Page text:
|Home > South-East Asia >> Burma|
'Terrorism' has arrived in Myanmar's Rakhine State, says Aung San Suu Kyi
Sydney Morning Herald - August 27, 2017
"I strongly condemn today's brutal attacks by terrorists on security forces in Rakhine State," said Ms Suu Kyi, who has been widely criticised for failing to condemn atrocities by Myanmar's army in the state that is home to more than 1 million Rohingya Muslims.
At least 89 people, including a dozen security forces, have been killed since about 150 insurgents, some carrying guns and home-made explosives, attacked 30 police posts on Friday.
The Arakan Rohingya Salvation Army, which also calls itself Harakah al-Yaqin, claimed responsibility for the attacks that have stoked fears Islamic militants have opened up a new battlefront in Asia.
Analysts have long warned the persecution of Rohingya by Myanmar authorities would spawn a potent insurgency that could prompt a new humanitarian crisis and flood of refugees across the region. Myanmar's military claims the group is made up of jihadists who were trained overseas.
"The military and police members are fighting back together against extremist Bengali terrorists," said Myanmar's commander-in-chief Min Aung Hlaing, referring to the state's description of Rohingya.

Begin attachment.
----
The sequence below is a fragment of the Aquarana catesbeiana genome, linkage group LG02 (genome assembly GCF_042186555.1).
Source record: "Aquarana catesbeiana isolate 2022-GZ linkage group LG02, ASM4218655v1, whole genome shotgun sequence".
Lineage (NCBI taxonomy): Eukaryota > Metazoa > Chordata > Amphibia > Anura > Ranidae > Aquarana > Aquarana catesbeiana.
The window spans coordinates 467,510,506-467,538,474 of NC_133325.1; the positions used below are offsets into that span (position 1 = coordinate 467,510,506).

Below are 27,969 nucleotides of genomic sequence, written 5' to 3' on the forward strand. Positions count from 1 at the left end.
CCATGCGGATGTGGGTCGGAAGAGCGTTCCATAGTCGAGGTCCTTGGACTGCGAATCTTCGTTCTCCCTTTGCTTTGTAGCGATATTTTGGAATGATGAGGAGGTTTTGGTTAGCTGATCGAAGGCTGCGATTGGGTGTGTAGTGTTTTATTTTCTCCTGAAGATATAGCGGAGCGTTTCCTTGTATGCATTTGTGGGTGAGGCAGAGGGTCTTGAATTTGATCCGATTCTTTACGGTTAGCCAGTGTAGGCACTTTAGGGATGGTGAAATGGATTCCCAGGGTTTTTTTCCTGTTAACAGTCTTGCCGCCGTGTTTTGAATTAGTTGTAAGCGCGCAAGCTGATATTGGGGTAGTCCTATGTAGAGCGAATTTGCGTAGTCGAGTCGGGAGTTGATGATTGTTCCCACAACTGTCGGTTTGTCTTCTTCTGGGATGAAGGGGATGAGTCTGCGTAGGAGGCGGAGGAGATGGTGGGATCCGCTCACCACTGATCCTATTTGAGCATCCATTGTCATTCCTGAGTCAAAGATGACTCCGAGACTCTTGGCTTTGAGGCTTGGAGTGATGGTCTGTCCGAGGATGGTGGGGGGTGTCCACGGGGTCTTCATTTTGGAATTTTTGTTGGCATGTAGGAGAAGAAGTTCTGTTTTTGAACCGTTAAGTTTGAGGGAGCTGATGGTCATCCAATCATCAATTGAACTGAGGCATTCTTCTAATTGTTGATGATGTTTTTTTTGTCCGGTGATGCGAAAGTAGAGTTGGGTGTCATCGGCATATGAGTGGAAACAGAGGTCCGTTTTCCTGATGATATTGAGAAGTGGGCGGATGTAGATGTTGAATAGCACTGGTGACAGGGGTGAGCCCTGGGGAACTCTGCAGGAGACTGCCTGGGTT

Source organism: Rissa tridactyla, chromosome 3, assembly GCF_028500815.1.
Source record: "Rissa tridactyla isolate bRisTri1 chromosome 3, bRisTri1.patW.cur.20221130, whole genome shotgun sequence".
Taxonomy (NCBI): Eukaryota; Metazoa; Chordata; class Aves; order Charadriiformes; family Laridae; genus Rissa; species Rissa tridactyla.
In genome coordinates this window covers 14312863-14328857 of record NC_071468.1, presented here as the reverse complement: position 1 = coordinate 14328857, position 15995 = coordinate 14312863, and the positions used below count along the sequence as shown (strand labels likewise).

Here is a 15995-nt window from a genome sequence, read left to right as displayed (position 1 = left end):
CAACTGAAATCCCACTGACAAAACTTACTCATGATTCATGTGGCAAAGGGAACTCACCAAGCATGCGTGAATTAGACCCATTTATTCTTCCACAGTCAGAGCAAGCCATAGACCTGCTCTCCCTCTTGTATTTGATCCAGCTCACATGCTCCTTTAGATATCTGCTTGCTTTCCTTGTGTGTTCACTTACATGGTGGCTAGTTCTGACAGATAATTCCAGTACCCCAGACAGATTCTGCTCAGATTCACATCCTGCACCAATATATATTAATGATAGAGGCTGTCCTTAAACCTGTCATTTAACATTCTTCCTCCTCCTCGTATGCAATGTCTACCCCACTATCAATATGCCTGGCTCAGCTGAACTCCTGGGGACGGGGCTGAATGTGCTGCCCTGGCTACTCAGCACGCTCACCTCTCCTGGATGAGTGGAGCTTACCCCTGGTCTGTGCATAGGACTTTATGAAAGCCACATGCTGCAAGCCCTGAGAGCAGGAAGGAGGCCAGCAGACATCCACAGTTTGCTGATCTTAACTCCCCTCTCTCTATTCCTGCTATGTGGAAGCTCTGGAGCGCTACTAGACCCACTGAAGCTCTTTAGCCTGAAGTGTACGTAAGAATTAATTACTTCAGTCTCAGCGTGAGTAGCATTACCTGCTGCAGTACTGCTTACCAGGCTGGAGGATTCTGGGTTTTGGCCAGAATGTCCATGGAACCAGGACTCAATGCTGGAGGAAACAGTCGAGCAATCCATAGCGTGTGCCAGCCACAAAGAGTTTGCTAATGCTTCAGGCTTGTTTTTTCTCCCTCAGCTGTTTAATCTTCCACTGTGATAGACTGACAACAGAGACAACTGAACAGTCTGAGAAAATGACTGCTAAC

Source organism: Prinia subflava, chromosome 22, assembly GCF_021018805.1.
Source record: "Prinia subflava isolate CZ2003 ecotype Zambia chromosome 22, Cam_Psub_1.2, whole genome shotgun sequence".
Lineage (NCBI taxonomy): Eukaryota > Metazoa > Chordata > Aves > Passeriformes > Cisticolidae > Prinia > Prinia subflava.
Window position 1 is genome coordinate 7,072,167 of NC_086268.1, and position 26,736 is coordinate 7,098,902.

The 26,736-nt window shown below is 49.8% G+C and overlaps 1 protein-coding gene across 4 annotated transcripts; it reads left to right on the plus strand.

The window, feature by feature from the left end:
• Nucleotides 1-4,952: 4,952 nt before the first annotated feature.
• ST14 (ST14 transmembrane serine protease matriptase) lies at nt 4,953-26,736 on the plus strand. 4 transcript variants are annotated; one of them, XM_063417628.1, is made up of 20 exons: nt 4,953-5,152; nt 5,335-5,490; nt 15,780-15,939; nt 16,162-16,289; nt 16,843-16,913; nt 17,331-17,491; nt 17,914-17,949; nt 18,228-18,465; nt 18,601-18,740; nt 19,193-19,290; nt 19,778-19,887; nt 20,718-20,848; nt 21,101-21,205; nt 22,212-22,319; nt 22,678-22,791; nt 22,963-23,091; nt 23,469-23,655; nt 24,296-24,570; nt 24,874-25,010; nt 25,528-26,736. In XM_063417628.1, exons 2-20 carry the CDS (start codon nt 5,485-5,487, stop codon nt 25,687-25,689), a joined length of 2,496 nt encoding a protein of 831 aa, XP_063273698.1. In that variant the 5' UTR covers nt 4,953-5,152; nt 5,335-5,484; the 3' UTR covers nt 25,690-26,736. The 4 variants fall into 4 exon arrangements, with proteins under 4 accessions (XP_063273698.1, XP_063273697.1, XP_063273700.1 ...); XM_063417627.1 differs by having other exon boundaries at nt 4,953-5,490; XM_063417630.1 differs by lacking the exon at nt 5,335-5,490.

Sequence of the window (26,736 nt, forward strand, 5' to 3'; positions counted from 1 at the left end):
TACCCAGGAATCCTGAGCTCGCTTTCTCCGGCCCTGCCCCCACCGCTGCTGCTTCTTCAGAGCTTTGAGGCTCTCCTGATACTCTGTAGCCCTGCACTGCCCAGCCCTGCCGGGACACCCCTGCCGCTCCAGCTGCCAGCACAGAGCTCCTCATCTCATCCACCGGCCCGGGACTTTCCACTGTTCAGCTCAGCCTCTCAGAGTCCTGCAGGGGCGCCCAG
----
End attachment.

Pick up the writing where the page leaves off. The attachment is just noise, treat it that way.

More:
The attacks were co-ordinated to coincide with the release of a government-commissioned report by former UN chief Kofi Annan detailing conditions in Rakhine and making recommendations aiming to defuse religious hatred and bloodshed there.
The report urged the scrapping of restrictions of movement and citizenship imposed on Rohingya.
Rohingya are reviled and perceived as illegal immigrants in Buddhist-majority Myanmar, but they have lived in the country also called Burma for generations.
Mr Annan said he was "gravely concerned" by the latest attacks. The United States also condemned them and warned the government against indiscriminate reprisals.
The attacks are much larger than those on several police border posts in October last year that sparked a bloody crackdown that forced almost 90,000 Rohingya to flee to refugee camps across the border in Bangladesh.
Investigations by the United Nations subsequently detailed atrocities by security forces it said could amount to crimes against humanity, including the killing of babies and torching of houses with families locked inside.
Aid workers expect thousands of Rohingya families fearful of getting caught up in the latest violence to try to reach Bangladesh in the coming days.
"We are running for our lives," said one of 700 villagers trapped in Zay Di Pyin village, adding that houses were on fire.
Mohammed Shafi, who lives in a Rohingya refugee camp in Bangladesh, said his cousin in Myanmar had told him by telephone "the military is everywhere. People are crying, mourning the dead."
Thousands more troops were airlifted into Rakhine earlier this month.
-- with agencies